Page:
Heterogonium

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Heterogonium

Distribution

Asia-Tropical: Burma to South China: present Mauritius: present
Burma to South China; Malesia; Mauritius; 22 known species.

Taxonomy

In the 19th century the species here brought together were very variously treated by different authors. Specimens of the type species were assigned to the genera Stenosemia, Gymnogramma, Digrammaria, Phegopteris and Aspidium, of other species to Nephrodium, Dryopteris, Lastrea, Polypodium, Acrostichum, Polybotrya and Pleocnemia. As here construed (following Holttum 1949 and 1975) Heterogonium might rank as a subgenus of Tectaria. As in Tectaria, it comprises species with free and anastomosing veins, but differs constantly in the shape of basal pinnae and in the venation of species which have broad pinnae, also in a more frequent tendency to the exindusiate condition with sori more or less spreading along veins, and to an apparently acrostichoid condition where the fertile pinnae are greatly contracted.

Presl’s type species has the venation of Sagenia Presl with exindusiate sori spreading a variable distance along the veins. The genus was ignored by other authors until Copeland added another species in 1929. Copeland failed to notice the form of basal pinnae. Christen- sen added two more species in 1934; these are here united as H. stenosemioides which, having free veins, does not correspond to Copeland’s definition of 1947 and was ignored by him.

In 1938 Ching made the first attempt to deal with Ctenitis in Asia. In the New World Christensen had found that Tectaria and Ctenitis agree in having hairs of a peculiar type (a character ignored in the 19th century) and remarked that they were distinct in the anastomosing veins of Tectaria and the free ones of Ctenitis. But in Asia Ching found that there were free-veined species which agreed with Tectaria, not Ctenitis, in some details of venation, and proposed for them the new genus Ctenitopsis. In it he included six species which have basal pinnae as in Tectaria and two with basal pinnae of the Heterogonium form here recognized; all those published before 1905 had been included in Dryopteris in Christensen’s Index Filicum. Copeland (1947) included Ctenitopsis in Ctenitus, without comment on basal pinnae.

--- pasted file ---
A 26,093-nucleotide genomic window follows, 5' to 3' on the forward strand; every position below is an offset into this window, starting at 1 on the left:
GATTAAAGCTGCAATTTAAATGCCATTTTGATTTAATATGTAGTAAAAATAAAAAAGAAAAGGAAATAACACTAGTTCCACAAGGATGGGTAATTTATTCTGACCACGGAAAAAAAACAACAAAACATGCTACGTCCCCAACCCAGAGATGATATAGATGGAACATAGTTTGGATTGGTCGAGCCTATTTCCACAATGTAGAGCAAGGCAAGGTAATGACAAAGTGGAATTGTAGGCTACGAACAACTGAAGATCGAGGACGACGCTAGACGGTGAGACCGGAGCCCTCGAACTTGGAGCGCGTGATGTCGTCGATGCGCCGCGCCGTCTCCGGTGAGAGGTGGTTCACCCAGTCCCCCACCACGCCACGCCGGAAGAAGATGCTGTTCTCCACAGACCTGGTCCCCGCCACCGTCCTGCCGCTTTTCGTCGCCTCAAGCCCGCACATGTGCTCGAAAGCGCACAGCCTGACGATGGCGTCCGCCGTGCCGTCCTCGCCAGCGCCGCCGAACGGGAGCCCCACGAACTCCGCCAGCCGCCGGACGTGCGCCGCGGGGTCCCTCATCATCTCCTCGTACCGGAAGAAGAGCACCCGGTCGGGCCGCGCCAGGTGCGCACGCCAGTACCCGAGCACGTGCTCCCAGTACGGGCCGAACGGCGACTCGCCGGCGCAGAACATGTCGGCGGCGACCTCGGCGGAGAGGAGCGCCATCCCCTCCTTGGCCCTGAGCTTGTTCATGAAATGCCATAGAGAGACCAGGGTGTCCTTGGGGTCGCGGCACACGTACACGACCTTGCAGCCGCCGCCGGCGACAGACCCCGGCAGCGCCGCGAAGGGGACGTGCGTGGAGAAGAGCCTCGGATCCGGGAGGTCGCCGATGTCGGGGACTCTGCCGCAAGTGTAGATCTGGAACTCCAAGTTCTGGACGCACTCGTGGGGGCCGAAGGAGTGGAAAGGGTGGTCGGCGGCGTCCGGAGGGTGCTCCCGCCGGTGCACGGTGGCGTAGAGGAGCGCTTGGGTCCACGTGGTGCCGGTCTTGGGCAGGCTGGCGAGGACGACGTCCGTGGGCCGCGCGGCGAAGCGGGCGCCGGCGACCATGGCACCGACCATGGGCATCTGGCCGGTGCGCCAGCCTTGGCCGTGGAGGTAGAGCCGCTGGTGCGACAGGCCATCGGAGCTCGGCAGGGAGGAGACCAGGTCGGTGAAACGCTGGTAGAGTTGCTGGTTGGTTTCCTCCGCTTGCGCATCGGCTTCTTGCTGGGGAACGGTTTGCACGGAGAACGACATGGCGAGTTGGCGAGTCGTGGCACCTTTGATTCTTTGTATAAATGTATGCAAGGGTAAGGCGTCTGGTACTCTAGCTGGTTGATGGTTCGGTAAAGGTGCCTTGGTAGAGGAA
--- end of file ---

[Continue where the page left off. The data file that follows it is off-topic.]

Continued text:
Holttum (1949 and 1975) contended that the recognition of the form of basal pinnae as a distinctive character separated Heterogonium as a natural group from Tectaria when all relevant species are considered. But there is one known case of apparent hybridization between a species having basal pinnae as in Tectaria (T. aurita) with one having basal pinnae as in Heterogonium (H. pinnatum). Experimental study of the relationships between these and other species of the two genera is needed.

Cytology

Chromosome number n = 41.

Citation

Holttum - in Sarawak Museum J. 1949: 155
Presl - in Kalikasan. 1975: 205
Copel, Gen. Fil. 1947: 127